Friday, November 1, 2013

Candy Corn Plant

The blooms of Candy Corn Plant resemble the staple
Halloween candy "candy corn"
It's officially halloween weekend, and I can't think of a more fitting plant to write about than Cuphea micropetala, commonly known as candy corn plant.  The common name is derived from the fact that the fall blooms closely resemble the staple halloween candy "candy corn".  In Knoxville, this Cuphea is at the height of flowering the week of the haunted holiday.

Candy corn plant is a hardy annual / tender perennial in zones (7)8-10, and is grown as an annual in cooler climates.  The glossy green foliage is evergreen in areas where this plant returns perennially.  Site in full sun for best performance.  Candy corn plant prefers moist but well drained soil.  In Knoxville, I haven't seen this plant get much larger than 3 feet tall and 3 feet wide.  I've read that 'David Verity' is a good selection, but haven't seen it in cultivation.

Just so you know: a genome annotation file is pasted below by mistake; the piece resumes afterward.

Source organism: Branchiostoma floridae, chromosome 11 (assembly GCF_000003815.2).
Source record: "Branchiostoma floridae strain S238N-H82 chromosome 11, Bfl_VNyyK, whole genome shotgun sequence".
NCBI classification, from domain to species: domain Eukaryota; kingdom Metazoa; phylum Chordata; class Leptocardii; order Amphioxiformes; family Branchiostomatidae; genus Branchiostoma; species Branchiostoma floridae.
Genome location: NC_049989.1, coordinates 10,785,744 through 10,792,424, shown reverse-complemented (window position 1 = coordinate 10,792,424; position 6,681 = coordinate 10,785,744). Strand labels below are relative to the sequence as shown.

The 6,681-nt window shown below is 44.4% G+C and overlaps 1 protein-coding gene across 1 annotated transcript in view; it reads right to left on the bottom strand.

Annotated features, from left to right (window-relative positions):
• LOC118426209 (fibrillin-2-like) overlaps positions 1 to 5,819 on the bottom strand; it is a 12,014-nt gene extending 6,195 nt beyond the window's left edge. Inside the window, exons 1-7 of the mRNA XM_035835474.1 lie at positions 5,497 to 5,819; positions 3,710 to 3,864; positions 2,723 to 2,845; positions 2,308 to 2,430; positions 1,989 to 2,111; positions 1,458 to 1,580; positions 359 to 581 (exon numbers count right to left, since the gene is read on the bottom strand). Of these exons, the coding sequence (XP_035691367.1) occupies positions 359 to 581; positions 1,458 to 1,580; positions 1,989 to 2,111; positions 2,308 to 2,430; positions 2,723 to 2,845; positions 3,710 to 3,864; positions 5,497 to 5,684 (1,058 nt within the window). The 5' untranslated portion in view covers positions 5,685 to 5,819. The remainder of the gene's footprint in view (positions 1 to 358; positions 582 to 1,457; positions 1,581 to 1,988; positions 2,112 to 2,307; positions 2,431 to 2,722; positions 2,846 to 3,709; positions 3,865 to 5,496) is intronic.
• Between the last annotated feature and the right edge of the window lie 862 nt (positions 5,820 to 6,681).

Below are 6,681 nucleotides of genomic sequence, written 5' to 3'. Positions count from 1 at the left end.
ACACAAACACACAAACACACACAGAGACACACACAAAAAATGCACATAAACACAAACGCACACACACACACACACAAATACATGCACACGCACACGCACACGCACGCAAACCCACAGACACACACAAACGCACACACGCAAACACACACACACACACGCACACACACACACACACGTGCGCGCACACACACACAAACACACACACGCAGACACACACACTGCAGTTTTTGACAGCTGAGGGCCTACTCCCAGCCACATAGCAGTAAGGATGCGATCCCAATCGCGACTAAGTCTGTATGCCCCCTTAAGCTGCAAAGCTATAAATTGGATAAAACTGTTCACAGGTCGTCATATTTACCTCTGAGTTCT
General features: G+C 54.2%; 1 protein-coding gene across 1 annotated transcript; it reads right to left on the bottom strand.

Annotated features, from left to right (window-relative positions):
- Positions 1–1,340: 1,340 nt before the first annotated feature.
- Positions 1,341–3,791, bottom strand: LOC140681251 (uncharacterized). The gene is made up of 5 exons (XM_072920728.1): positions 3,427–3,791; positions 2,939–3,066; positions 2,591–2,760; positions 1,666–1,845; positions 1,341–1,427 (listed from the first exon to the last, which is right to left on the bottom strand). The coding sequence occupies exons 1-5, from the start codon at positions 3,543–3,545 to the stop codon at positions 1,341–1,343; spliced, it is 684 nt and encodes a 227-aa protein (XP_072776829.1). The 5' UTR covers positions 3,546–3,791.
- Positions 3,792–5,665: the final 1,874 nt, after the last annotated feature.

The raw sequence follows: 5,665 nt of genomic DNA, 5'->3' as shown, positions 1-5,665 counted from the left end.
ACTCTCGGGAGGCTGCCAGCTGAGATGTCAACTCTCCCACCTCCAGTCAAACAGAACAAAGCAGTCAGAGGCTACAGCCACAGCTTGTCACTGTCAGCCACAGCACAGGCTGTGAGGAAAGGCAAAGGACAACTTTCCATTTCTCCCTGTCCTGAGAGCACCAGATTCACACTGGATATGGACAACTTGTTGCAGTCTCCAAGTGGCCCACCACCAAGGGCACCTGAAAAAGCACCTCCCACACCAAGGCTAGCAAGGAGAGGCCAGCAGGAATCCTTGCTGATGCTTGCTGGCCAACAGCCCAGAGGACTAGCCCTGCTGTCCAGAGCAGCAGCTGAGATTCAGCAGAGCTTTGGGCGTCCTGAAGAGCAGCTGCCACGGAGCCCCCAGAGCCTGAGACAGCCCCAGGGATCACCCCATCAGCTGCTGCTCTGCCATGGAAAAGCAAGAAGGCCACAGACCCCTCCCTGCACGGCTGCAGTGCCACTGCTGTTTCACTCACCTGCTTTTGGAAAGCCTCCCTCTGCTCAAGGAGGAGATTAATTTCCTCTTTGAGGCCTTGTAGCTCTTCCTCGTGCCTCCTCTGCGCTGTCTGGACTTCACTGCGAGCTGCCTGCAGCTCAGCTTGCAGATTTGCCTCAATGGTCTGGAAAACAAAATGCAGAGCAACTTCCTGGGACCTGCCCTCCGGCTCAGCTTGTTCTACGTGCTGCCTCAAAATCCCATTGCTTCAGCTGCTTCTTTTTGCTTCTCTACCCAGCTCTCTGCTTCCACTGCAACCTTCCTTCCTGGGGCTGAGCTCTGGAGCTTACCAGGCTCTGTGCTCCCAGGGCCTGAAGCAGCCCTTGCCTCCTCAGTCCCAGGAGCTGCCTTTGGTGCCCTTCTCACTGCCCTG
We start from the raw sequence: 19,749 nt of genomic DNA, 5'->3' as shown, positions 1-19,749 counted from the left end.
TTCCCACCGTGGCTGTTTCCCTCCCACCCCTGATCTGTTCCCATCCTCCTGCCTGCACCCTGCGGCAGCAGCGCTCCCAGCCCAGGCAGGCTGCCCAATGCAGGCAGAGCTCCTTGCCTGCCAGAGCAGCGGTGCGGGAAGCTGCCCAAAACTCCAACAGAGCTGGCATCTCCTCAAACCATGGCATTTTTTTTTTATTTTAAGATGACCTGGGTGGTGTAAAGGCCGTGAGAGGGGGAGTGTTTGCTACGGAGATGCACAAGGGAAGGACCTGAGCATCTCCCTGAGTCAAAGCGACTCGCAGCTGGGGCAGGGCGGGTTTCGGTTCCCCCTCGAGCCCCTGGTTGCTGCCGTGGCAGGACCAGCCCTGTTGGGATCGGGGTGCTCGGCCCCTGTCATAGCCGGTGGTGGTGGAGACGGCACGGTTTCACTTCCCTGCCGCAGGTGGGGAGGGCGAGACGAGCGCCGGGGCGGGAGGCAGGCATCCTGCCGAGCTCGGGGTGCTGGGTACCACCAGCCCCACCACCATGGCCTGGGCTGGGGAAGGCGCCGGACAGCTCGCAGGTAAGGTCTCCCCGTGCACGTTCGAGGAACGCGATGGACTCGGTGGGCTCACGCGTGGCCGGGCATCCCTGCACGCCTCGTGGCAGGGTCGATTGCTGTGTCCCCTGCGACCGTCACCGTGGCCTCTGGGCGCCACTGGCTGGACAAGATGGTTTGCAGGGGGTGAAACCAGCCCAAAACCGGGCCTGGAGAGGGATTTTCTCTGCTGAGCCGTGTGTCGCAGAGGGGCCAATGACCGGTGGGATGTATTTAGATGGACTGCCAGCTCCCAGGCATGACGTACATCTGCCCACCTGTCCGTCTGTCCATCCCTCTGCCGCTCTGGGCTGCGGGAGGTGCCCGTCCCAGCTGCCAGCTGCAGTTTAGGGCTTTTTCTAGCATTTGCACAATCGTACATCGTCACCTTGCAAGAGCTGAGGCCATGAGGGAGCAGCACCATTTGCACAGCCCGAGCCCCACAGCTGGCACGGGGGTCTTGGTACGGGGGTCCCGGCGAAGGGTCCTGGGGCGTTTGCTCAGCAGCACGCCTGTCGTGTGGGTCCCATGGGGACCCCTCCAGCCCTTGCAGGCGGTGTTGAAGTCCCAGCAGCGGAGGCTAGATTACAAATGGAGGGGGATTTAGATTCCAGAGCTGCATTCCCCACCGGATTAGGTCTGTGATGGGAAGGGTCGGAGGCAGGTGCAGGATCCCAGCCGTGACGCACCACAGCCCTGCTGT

The showy blooms aren't just attractive to gardeners -- butterflies and hummingbirds find the flowers irresistible as a source of nectar.  As a student intern at the University of Tennessee Gardens perennial border, I once watched several hummingbirds wage full out battle over who had the rights to our specimen of C. micropetala.  In my experience, sulfur type butterflies seem to prefer this plant as a food source more than the showy swallowtails or monarchs.

C. micropetala is an underused plant, especially in my region of the country.  I've only seen this plant in a handful of gardens, and only as a single specimen.  I'd love to see this plant en masse in a variety of landscape situations.  If you're in zones (7)8-10, right now or later in April would be a great time to plant candy corn plant.  For folks who garden in a cooler climate, wait until spring when the danger of frost has passed.

The photos for this blog are courtesy of the undergraduate teaching assistants for UT's course Plant Sciences 220: Landscape Plant ID I.  They upload tons of wonderful photos as a study aid to the class Facebook page.  The photographer was TA Austin H.

If you have any questions, ideas or suggestions, please feel welcome to post a comment below or to send me an email.

What are some other good plants for a halloween themed garden?

What's your experience growing candy corn plant?  How has this plant performed in your garden?

Mature selection of Candy Corn Plant from the UT Gardens